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2. Test your beliefs

What has your latest success depended on, only luck? And what’s the worst that can happen if you make a mistake? We encourage you to be open and curious about your thoughts, and try to ask yourself questions about them and seek alternative answers to your beliefs. Also do experiments, as if you were a scientist who wants to test a hypothesis.

To do this, make a list of the negative thoughts you have related to the syndrome, and plan an action for each belief that tests its veracity. For example, make a deliberate mistake, make a small mistake to see if the consequence you fear really happens. Keep a field diary, that is, write down the conclusions you draw from each experiment and whether you were right or not.

3. Skip the limits of your fears and guilt

Fear and guilt are unpleasant emotions that can limit our lives. In general, all emotions serve a function, and fear in particular serves to avoid danger and guilt to tell us that we have done something wrong and we should not repeat it. If these emotions, however, are not adjusted to reality and you do not have a logical reason to feel them, they are not fulfilling their adaptive function.

Therefore, the best thing you can do is act, even though these emotions are present. Little by little, get out of your comfort zone, overcome the limits that emotions set for you and dare to make mistakes. Little by little, fear and guilt will decrease as you expand your limits of action and contradict your negative thoughts.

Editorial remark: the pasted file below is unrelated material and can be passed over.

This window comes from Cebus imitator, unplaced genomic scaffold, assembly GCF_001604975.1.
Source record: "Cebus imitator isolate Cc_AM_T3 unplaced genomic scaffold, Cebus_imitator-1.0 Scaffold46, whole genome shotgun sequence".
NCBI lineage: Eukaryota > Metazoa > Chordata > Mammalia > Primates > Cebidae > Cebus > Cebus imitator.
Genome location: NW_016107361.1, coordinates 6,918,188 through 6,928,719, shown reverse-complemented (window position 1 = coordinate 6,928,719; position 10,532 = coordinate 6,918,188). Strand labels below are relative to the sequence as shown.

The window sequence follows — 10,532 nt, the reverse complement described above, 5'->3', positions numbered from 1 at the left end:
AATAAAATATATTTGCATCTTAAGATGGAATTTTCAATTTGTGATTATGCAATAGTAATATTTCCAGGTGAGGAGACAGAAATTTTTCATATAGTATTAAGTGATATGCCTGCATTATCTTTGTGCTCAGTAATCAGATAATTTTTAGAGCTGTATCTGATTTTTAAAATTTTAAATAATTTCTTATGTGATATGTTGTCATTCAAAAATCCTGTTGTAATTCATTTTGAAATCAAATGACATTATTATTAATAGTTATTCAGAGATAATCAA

A good option by which you can begin to face these emotions is by opening yourself to your environment. You can tell them how you feel and what it’s hard for you to rationalize your successes and failures. If you are sincere, you will most likely make your feeling of deceiving them disappear, and thus reduce your fear of being discovered.

4. Accept your flaws and set realistic goals

Neither with the therapy nor with the article we want you to believe that you are a perfect person who does absolutely everything right. That is completely impossible: all people have defects and virtues. Stop and think about what your flaws really are, trying to stick to real facts and not to your perfectionism and excessive expectations.

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Once you identify them you can do three things. The first thing, accept that they are there and that you are like that. You don’t have to be perfect at everything you can allow yourself to have those defects and nothing fatal happens.

Second, set realistic goals knowing what your real defects and capabilities are. If you feel that it is difficult for you to get what you want, it is because you have set idealized goals, so lower your expectations and go little by little until you get where you want.

And third, you can look for a way to improve in the areas where you feel you are lacking. If it is important to you not to have those defects, you can always change and improve. In the same way, set goals and plans to make the defect smaller each time.

5. Accept your virtues and celebrate your successes

In the same way that we ask you to accept yourself as you are with your flaws, your virtues also come into this pack. Identify what they are, adjusting to reality and your own experience. Include, if possible, those virtues that people around you usually say as compliments.

Also recognize when you have achieved an achievement and when it has depended on your effort, ability and virtues. Analyze the situations well and you will see that this happens more often than you think and it is not that you are as successful by pure luck as you think. So take advantage and enjoy these achievements as you haven’t been able to in a long time, and even reward yourself with something you like (an outing with friends, a particularly delicious dinner, a game you like, a trip…).